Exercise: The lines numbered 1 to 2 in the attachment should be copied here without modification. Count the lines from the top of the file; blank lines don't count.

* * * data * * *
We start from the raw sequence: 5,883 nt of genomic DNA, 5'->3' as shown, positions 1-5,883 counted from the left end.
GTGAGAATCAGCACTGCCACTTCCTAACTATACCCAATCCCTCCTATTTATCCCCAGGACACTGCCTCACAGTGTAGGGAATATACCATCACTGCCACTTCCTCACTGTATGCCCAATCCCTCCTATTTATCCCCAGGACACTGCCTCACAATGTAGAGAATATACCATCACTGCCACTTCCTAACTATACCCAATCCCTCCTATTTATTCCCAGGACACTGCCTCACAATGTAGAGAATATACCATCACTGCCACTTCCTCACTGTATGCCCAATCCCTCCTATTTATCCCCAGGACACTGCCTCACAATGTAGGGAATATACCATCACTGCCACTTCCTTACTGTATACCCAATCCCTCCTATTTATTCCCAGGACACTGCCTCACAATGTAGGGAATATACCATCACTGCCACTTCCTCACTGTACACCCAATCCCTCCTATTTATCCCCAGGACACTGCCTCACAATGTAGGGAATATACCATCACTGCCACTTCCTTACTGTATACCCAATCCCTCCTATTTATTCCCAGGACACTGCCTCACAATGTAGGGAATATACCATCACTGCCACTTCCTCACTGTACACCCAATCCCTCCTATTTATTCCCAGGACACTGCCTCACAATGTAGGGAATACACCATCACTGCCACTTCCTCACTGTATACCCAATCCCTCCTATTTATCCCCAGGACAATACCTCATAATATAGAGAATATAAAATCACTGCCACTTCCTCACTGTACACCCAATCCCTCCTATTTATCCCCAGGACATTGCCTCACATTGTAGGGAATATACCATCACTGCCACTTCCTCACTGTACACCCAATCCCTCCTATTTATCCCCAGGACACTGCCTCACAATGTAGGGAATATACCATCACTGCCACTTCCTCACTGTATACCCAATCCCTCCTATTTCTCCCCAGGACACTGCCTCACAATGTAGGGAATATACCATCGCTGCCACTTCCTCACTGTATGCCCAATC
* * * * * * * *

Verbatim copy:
We start from the raw sequence: 5,883 nt of genomic DNA, 5'->3' as shown, positions 1-5,883 counted from the left end.
GTGAGAATCAGCACTGCCACTTCCTAACTATACCCAATCCCTCCTATTTATCCCCAGGACACTGCCTCACAGTGTAGGGAATATACCATCACTGCCACTTCCTCACTGTATGCCCAATCCCTCCTATTTATCCCCAGGACACTGCCTCACAATGTAGAGAATATACCATCACTGCCACTTCCTAACTATACCCAATCCCTCCTATTTATTCCCAGGACACTGCCTCACAATGTAGAGAATATACCATCACTGCCACTTCCTCACTGTATGCCCAATCCCTCCTATTTATCCCCAGGACACTGCCTCACAATGTAGGGAATATACCATCACTGCCACTTCCTTACTGTATACCCAATCCCTCCTATTTATTCCCAGGACACTGCCTCACAATGTAGGGAATATACCATCACTGCCACTTCCTCACTGTACACCCAATCCCTCCTATTTATCCCCAGGACACTGCCTCACAATGTAGGGAATATACCATCACTGCCACTTCCTTACTGTATACCCAATCCCTCCTATTTATTCCCAGGACACTGCCTCACAATGTAGGGAATATACCATCACTGCCACTTCCTCACTGTACACCCAATCCCTCCTATTTATTCCCAGGACACTGCCTCACAATGTAGGGAATACACCATCACTGCCACTTCCTCACTGTATACCCAATCCCTCCTATTTATCCCCAGGACAATACCTCATAATATAGAGAATATAAAATCACTGCCACTTCCTCACTGTACACCCAATCCCTCCTATTTATCCCCAGGACATTGCCTCACATTGTAGGGAATATACCATCACTGCCACTTCCTCACTGTACACCCAATCCCTCCTATTTATCCCCAGGACACTGCCTCACAATGTAGGGAATATACCATCACTGCCACTTCCTCACTGTATACCCAATCCCTCCTATTTCTCCCCAGGACACTGCCTCACAATGTAGGGAATATACCATCGCTGCCACTTCCTCACTGTATGCCCAATC